by Marty Demarest

It's clear from the opening moments of Grave of the Fireflies that this is an animated film unlike any other. It begins in a post-WWII Japanese train station, where a young boy has died, slouched against a cold pillar. Concerned primarily with moving him out of the way, a janitor lifts a small metal box from the body and throws it outside, among the weeds. Stirring up a landscape of fireflies, the box pops open and we see a small girl -- probably no more than four years old -- appear luminously. In a few moments, the boy who had been found in the station joins her, and the viewer realizes that this pair -- Seita and his little sister Setsuko -- will die during the film.

What follows is the clear-eyed story of these two children. It moves quickly, from a harrowingly depicted fire bombing that destroys the siblings' home and kills their mother, to their arrival at their insensitive aunt's house. The children have access to their parents' savings, but Seita's arrogance keeps him from using the money for anything more than the smallest needs. And when Seita is chastised for not helping with the war effort, the children move to an abandoned bomb shelter in the countryside. Here, even as we see their clothes become torn and their bodies waste away, the children console themselves, bathing in the river and filling the cave each night with hundreds of fireflies, which die before morning.

By making Grave of the Fireflies an animated feature, the filmmakers have done something that would be impossible with a live action movie. If a child actress playing Setsuko died onscreen, we would be moved, as we are here; but there would be a very strong sense that one specific child had died. Here, where Setsuko is only an animated figure -- a representation of childhood -- her death becomes not the story of one little girl's death, but a reminder that in war, little girls die.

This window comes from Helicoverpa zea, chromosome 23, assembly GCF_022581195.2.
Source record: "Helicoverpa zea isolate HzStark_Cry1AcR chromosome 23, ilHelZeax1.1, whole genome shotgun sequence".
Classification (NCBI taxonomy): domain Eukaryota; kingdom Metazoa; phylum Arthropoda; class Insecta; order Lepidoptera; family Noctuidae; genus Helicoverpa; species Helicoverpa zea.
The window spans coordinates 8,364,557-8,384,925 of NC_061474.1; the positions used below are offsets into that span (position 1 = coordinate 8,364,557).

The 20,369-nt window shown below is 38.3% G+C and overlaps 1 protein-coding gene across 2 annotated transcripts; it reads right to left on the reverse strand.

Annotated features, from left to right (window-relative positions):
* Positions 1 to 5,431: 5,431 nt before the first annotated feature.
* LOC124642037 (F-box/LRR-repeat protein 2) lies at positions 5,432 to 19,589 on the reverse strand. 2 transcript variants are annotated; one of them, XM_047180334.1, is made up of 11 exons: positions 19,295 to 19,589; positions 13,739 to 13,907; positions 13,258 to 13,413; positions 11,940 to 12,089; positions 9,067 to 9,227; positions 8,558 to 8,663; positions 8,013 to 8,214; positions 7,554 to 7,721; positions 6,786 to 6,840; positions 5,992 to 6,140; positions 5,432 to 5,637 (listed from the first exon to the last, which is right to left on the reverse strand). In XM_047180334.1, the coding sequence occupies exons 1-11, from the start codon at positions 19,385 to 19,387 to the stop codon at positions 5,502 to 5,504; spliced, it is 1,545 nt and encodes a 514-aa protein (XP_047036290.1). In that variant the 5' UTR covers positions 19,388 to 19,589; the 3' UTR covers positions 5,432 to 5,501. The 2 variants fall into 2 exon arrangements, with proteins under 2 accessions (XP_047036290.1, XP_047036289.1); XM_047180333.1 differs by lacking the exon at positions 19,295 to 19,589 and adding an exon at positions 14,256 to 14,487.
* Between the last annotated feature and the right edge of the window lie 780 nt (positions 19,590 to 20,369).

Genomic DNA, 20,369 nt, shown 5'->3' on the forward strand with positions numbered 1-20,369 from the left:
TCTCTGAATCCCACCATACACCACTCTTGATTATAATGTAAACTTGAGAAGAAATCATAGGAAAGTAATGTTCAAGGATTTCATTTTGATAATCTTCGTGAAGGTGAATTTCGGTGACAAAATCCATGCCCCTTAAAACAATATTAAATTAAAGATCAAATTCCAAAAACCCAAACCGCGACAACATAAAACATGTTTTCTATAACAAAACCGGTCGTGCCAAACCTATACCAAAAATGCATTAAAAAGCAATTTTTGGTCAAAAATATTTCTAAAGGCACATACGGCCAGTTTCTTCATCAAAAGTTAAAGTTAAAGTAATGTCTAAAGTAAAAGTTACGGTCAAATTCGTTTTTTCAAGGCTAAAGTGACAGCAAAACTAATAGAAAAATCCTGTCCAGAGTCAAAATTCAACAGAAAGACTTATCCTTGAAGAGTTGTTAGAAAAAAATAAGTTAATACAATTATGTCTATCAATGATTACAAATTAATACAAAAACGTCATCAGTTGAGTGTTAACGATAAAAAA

Critic Roger Ebert has appropriately said that Grave of the Fireflies "belongs on any list of the greatest war films ever made." And in a world that invariably moves towards war, this movie -- which was named "Best Animated Feature Film" by the Chicago International Children's Film Festival -- may be one of the most valuable works of art a family could encounter.

Festival of Fair Trade @ Community Building

Sat., Nov. 26, 10 a.m.-5:30 p.m. and Sun., Nov. 27, 10 a.m.-5:30 p.m.
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